- Authors,
- Copyright,
- Download FADBAD++,
- General introduction to automatic differentiation and FADBAD++,
- Examples of applications,
- Crash course in using FADBAD++,
- Using the advanced features of FADBAD++,
- Work related to FADBAD++,
- Other Automatic differentiation Sites.

- Get the sourcecode for FADBAD++ 2.1 (as zip).
- Get the sourcecode for FADBAD++ 1.4 (as zip).

The importance of differentiation as a mathematical tool
is obvious. One of the first things we learn in elementary school is
how to manually differentiate expressions using a few elementary formulas.
Unfortunately the use of derivatives in scientific computing has been
quite limited due to the misunderstanding that derivatives are hard to
obtain. Many people still think that the only alternative to the symbolic
way of obtaining derivatives is to use divided differences in which the
difficulties in finding an expression for the derivatives are avoided.
But by using divided differences, truncation errors are introduced and
this usually has a negative effect on further computations - in fact it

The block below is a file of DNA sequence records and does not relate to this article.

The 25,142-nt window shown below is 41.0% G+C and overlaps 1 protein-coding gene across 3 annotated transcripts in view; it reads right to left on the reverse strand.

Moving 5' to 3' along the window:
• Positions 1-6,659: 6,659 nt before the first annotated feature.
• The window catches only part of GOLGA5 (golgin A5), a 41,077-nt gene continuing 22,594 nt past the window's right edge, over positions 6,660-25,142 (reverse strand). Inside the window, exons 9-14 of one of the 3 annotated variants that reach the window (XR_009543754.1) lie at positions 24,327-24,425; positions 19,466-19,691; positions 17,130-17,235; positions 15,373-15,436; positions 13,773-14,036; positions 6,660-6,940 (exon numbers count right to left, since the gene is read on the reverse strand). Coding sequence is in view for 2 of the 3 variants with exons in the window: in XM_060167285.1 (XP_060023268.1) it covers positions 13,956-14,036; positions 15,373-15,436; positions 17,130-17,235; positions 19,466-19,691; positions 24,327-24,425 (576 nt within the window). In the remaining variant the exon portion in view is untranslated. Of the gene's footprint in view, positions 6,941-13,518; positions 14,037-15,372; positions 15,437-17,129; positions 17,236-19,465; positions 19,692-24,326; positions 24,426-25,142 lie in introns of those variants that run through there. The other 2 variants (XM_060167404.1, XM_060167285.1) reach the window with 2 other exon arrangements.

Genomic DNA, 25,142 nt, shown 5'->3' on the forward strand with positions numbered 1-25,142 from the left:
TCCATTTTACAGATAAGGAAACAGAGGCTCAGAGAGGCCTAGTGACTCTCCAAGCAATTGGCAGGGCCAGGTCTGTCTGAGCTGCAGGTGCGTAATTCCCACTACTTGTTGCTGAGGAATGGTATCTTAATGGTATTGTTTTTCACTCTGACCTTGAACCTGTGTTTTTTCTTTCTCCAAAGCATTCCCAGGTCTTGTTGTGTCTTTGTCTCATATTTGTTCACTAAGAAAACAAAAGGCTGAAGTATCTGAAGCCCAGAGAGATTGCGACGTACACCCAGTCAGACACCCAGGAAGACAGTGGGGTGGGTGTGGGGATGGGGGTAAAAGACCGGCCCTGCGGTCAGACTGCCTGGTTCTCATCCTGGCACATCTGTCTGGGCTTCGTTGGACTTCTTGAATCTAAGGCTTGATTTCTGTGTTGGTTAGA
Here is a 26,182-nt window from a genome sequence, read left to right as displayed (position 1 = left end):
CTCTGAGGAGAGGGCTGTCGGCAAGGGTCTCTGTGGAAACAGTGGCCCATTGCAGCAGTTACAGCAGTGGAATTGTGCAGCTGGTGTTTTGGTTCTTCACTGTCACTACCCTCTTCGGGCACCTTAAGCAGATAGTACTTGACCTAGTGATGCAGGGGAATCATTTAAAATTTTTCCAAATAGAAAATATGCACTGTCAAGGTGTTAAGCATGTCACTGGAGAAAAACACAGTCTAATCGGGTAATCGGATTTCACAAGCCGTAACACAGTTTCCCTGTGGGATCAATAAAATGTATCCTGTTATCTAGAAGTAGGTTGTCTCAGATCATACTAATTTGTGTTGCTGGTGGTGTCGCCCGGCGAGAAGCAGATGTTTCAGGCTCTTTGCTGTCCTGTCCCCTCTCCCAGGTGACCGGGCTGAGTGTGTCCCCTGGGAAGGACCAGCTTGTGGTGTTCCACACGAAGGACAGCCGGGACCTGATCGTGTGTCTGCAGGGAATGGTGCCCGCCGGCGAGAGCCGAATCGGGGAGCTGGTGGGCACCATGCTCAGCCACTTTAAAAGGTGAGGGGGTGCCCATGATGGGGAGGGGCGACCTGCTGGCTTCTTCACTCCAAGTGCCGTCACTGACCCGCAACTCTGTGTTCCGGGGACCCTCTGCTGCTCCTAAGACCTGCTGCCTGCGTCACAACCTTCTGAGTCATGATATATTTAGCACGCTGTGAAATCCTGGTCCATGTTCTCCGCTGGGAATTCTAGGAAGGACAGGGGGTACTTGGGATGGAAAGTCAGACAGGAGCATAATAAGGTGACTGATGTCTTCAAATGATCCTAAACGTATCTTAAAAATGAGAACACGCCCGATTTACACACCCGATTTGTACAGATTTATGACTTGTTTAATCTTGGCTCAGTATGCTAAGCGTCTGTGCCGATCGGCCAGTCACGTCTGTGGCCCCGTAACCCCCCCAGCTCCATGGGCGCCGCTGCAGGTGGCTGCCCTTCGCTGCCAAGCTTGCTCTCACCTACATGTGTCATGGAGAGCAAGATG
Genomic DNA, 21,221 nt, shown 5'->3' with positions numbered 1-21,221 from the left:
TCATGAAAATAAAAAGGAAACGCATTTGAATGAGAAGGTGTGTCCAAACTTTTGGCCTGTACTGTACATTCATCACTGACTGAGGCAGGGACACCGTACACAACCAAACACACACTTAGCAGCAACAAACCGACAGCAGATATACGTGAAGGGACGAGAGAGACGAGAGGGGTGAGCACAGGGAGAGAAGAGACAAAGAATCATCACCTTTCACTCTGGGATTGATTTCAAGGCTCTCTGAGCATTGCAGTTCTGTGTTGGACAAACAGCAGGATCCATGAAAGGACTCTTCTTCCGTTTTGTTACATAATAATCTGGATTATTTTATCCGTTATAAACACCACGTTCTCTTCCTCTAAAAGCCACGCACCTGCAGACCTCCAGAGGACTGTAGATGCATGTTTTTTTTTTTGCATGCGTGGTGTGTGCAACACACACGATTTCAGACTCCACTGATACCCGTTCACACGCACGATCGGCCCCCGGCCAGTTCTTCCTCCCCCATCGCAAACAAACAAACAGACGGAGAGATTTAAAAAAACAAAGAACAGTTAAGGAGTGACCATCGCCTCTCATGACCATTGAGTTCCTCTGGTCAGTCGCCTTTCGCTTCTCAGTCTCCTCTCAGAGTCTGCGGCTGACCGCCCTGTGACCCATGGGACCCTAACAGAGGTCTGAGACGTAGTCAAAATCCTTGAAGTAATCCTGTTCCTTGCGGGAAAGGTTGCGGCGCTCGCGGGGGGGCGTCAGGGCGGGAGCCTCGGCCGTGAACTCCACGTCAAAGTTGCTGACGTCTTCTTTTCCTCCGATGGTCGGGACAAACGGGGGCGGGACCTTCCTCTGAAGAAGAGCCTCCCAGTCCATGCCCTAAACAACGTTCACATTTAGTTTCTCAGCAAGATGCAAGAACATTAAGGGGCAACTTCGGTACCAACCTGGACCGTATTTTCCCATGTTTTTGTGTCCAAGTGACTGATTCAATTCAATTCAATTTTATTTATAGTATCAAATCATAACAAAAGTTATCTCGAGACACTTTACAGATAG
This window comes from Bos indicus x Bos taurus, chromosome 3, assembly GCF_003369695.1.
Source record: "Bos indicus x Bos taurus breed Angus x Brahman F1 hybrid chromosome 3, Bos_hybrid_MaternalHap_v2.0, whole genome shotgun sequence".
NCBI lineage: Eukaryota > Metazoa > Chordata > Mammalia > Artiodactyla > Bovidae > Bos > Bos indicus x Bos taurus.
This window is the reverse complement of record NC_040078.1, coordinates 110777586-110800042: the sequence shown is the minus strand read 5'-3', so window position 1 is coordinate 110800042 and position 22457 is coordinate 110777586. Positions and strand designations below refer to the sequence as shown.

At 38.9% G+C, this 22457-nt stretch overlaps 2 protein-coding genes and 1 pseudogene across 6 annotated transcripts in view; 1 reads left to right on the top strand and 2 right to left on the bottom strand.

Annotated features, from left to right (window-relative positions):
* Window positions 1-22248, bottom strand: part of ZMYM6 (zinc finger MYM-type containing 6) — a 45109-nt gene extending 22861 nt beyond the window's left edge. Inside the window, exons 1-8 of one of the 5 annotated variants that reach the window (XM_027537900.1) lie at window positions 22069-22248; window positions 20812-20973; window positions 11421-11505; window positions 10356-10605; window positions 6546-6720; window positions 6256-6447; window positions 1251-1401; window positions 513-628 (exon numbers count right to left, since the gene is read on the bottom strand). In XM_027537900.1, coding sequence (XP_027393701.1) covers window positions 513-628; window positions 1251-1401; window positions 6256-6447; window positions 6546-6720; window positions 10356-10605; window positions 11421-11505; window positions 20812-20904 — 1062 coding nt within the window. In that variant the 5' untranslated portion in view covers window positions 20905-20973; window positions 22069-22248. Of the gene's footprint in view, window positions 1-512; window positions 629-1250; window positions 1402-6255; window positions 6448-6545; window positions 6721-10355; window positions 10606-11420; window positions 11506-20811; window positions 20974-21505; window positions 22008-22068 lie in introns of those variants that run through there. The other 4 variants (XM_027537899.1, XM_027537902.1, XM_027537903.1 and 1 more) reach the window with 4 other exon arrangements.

can lead to very inaccurate results.

The use of a symbolic differentiation package such as Maple or Mathematica can solve the problem of obtaining expressions for the derivatives. This method obviously avoids truncation errors but usually these packages have problems in handling large expressions and the time/space usage for computing derivatives can be enormous. In worst case it can even cause a program to crash. Furthermore, common sub expressions are usually not identified in the expressions and this leads to unnecessary computations during the evaluation of the derivatives.

Automatic differentiation is an alternative to the above methods. Here derivatives are computed by using the very well known chain rule for composite functions, in a clever way. In automatic differentiation the evaluation of a function and its derivatives are calculated simultaneously, using the same code and common temporary values. If the code for the evaluation is optimized, then the computation of the derivatives will automatically be optimized. The resulting differentiation is free from truncation errors, and if we calculate the derivatives using interval analysis we will obtain enclosures of the true derivatives. Automatic differentiation is easy to implement in languages with operator overloading such as C++ and C#.